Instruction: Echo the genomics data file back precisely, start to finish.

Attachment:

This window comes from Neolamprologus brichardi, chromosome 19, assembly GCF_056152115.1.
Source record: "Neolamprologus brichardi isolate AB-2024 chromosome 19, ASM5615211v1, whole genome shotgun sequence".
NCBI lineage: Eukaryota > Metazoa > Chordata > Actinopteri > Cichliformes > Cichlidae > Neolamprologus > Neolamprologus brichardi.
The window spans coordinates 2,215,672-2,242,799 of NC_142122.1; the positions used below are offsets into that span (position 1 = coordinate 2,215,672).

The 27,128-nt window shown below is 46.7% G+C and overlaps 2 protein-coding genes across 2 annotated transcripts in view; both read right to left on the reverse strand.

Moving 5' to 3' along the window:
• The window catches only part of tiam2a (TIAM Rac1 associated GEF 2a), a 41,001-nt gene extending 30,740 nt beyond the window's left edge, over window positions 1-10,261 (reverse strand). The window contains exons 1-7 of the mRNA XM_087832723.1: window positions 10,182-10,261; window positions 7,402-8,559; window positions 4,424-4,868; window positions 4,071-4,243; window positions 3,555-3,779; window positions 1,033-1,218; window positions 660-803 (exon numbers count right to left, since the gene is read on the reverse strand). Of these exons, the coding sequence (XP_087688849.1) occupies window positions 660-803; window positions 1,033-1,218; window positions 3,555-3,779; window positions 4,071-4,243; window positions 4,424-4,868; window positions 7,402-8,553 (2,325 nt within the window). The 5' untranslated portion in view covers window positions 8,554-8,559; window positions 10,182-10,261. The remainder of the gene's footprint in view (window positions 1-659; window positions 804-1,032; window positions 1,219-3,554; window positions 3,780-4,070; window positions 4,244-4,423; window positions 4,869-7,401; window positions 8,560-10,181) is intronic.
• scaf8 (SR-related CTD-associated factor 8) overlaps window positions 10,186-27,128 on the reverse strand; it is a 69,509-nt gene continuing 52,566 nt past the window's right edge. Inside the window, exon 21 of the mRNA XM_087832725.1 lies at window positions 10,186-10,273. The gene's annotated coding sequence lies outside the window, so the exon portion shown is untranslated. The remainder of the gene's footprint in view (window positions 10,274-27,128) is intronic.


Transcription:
This window comes from Neolamprologus brichardi, chromosome 19, assembly GCF_056152115.1.
Source record: "Neolamprologus brichardi isolate AB-2024 chromosome 19, ASM5615211v1, whole genome shotgun sequence".
NCBI lineage: Eukaryota > Metazoa > Chordata > Actinopteri > Cichliformes > Cichlidae > Neolamprologus > Neolamprologus brichardi.
The window spans coordinates 2,215,672-2,242,799 of NC_142122.1; the positions used below are offsets into that span (position 1 = coordinate 2,215,672).

The 27,128-nt window shown below is 46.7% G+C and overlaps 2 protein-coding genes across 2 annotated transcripts in view; both read right to left on the reverse strand.

Moving 5' to 3' along the window:
• The window catches only part of tiam2a (TIAM Rac1 associated GEF 2a), a 41,001-nt gene extending 30,740 nt beyond the window's left edge, over window positions 1-10,261 (reverse strand). The window contains exons 1-7 of the mRNA XM_087832723.1: window positions 10,182-10,261; window positions 7,402-8,559; window positions 4,424-4,868; window positions 4,071-4,243; window positions 3,555-3,779; window positions 1,033-1,218; window positions 660-803 (exon numbers count right to left, since the gene is read on the reverse strand). Of these exons, the coding sequence (XP_087688849.1) occupies window positions 660-803; window positions 1,033-1,218; window positions 3,555-3,779; window positions 4,071-4,243; window positions 4,424-4,868; window positions 7,402-8,553 (2,325 nt within the window). The 5' untranslated portion in view covers window positions 8,554-8,559; window positions 10,182-10,261. The remainder of the gene's footprint in view (window positions 1-659; window positions 804-1,032; window positions 1,219-3,554; window positions 3,780-4,070; window positions 4,244-4,423; window positions 4,869-7,401; window positions 8,560-10,181) is intronic.
• scaf8 (SR-related CTD-associated factor 8) overlaps window positions 10,186-27,128 on the reverse strand; it is a 69,509-nt gene continuing 52,566 nt past the window's right edge. Inside the window, exon 21 of the mRNA XM_087832725.1 lies at window positions 10,186-10,273. The gene's annotated coding sequence lies outside the window, so the exon portion shown is untranslated. The remainder of the gene's footprint in view (window positions 10,274-27,128) is intronic.